Despite the many seemingly positive interventions made by the Ghana government led by H.E. President Nana Akufo-Addo to combat the spread of the notoriously stubborn novel coronavirus that has unexpectedly taken the world and our country by storm, there appears to be agitation within and among a large group of qualified and licensed allied health professionals who have been left out of the recruitment exercise scheduled to begin on April 14, 2020, through to May 15, 2020.
The process is to allow some qualified and licensed nurses and midwives who completed their program of study in 2017 and have been given financial clearance by the Ministry of Finance to be recruited into the Ghana Health Service. It came as a big surprise to their colleague Allied Health professionals who meet such requirements or criteria but have been denied financial clearance.
All fingers are not the same in length and width but when they are bent all stands equal. All fingers are not the same in length and width but each uninjured finger plays a significantly crucial role to make the hand function best in the work it does. By virtue of the distinctive individual and collective roles, they play in a healthcare setting, Allied Health professionals form an integral part of healthcare delivery system and so are nurses and midwives and any other group of healthcare givers.
Ghana recorded its first confirmed COVID-19 case on March 12, 2020, and as at April 11, 2020, one month after the first confirmed case, Ghana’s case count stood at 408 confirmed COVID-19 cases with 8 deaths and 4 recoveries. If this is not alarming, I do not know what else is! We’re told a total of 27,346 persons have so far been tested. It is expected that in the next couple of days, we will be contact tracing and testing double, triple or quadruple the number of 27,346 persons that have already undergone testing.
It is in the light of this and many others that certified licensed allied health professionals should not idle about. They will only not idle about, if and only if, the government decides to put them to good use in a timely manner in this critical moment by giving them permanent posting. They should not idle about because a large category of them are needed for contact tracing whilst others are needed for other equally important assignments. And I’m pretty sure everyone knows what contact tracing means and its importance in the fight against the novel coronavirus in our country.
It is interesting to note that prior to the issuance of the latest financial clearance by the Finance Ministry which captures the 2017 batch of nurses and midwives but leaves their colleague allied health professionals to their fate, some 560 of these allied health professionals were already helping in contact tracing.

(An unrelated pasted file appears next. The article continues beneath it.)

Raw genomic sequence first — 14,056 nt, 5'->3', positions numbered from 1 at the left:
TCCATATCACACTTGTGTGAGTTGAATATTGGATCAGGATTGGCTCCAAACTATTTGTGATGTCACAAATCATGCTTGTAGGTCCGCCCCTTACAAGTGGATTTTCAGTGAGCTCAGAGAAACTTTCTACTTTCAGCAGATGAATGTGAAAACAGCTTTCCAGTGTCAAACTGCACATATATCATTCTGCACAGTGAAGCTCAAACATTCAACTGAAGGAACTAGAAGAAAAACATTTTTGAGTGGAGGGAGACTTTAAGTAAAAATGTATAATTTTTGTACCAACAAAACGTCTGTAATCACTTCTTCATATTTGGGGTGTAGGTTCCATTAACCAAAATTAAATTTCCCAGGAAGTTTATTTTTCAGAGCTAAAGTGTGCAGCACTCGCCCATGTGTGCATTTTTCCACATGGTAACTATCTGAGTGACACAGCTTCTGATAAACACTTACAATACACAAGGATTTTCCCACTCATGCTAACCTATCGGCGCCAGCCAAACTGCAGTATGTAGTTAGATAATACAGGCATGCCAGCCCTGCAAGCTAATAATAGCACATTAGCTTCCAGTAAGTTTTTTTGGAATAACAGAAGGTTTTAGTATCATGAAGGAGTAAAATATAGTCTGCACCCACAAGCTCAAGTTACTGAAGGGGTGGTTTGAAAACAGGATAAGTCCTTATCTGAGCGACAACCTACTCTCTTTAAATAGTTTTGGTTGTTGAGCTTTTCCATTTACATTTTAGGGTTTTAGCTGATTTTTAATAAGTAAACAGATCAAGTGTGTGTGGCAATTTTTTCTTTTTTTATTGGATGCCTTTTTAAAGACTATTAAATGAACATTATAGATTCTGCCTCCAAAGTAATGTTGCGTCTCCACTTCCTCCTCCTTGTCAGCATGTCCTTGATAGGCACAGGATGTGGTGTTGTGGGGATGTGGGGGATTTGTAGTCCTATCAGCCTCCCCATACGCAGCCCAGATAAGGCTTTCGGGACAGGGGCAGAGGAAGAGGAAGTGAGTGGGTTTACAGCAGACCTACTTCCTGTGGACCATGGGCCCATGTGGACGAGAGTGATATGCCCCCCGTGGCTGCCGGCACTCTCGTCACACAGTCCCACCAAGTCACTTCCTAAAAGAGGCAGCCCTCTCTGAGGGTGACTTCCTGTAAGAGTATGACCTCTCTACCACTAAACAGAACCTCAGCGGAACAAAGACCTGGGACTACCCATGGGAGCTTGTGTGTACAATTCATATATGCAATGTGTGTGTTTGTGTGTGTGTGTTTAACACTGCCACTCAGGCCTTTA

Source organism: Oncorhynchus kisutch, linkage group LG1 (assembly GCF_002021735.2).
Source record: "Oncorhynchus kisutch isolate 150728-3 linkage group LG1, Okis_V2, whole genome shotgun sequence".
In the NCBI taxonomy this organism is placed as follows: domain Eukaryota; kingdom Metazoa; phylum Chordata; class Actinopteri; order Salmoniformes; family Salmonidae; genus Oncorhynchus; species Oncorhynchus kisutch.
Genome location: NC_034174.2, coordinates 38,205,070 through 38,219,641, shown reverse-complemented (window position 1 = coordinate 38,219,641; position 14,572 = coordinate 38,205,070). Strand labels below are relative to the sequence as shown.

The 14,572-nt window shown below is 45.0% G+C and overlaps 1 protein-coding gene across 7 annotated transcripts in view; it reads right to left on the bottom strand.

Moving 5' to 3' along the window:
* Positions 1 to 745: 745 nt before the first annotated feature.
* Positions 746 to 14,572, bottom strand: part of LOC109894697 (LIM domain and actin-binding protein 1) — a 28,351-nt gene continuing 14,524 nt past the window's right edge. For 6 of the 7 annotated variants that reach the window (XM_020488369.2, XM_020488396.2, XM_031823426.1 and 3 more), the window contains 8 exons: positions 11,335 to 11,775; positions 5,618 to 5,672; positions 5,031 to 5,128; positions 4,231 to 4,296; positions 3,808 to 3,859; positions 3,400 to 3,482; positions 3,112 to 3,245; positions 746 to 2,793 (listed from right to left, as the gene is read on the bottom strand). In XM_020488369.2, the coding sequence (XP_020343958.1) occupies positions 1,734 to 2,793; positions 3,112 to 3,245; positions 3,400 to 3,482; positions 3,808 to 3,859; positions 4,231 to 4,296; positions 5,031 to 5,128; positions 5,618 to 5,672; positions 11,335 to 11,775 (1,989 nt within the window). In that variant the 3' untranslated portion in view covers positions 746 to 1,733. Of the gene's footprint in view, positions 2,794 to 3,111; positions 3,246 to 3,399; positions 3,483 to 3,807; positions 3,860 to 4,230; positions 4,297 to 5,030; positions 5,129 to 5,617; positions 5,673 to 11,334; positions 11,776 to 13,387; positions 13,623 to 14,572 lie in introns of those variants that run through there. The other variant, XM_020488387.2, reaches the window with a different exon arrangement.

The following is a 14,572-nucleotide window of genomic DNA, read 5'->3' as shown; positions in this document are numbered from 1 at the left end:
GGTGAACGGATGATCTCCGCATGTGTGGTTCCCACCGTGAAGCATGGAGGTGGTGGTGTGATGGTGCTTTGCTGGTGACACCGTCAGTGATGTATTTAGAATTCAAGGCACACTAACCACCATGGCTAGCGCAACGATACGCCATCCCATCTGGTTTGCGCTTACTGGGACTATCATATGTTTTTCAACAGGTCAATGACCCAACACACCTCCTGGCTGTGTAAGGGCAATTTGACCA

One would have thought that this good gesture of patriotism from them will have been the basis upon which government would facilitate processes in their permanent posting, so a much greater number of them will be used to achieve timely contact tracing and testing thereby helping in containing the community spread of this dangerous COVID-19. No! One will be wrong to think like this because leadership think otherwise!
This action from the government has not only angered these zealous healthcare givers willing to die for their country in the line of duty, it has in uncertain terms brought the fight against COVID-19 to a temporal halt and has reduced the pace at which the health ministry was moving in contact tracing.
Why? Because these 560 allied health professionals have withdrawn their services and you do not think this has implications? In this difficult moment in our country’s medical history, are we supposed to be retrogressing, static or progressing in our contact tracing?
Admittedly, President Nana Akufo-Addo’s administration has rolled out many great interventions in the fight against COVID-19 and he needs commendation for this. However, the problem has to do with late or wrong timing of some of these interventions. Borders have been locked; great intervention, late timing: partial lockdown; great intervention, late timing. When the timing is late and wrong, the results may not be satisfactory. I fear this is about repeating itself in the case of these allied health professionals.
Agreeably, these allied health professionals will someday be posted by government but timeliness is of the essence and must be put into consideration. In the face of COVID-19 pandemic, many countries the world over have beefed up their healthcare system with human resources without delay. The government should and must post all allied health professionals who are due posting. And they must see that as a priority in this critical moment of COVID-19 pandemic.
The practicing health workers need them on board to lessen the burden. Our country needs them. We all need them.
The writer, Edward Etse Aloryito is a Health Tutor and Physician Assistant.
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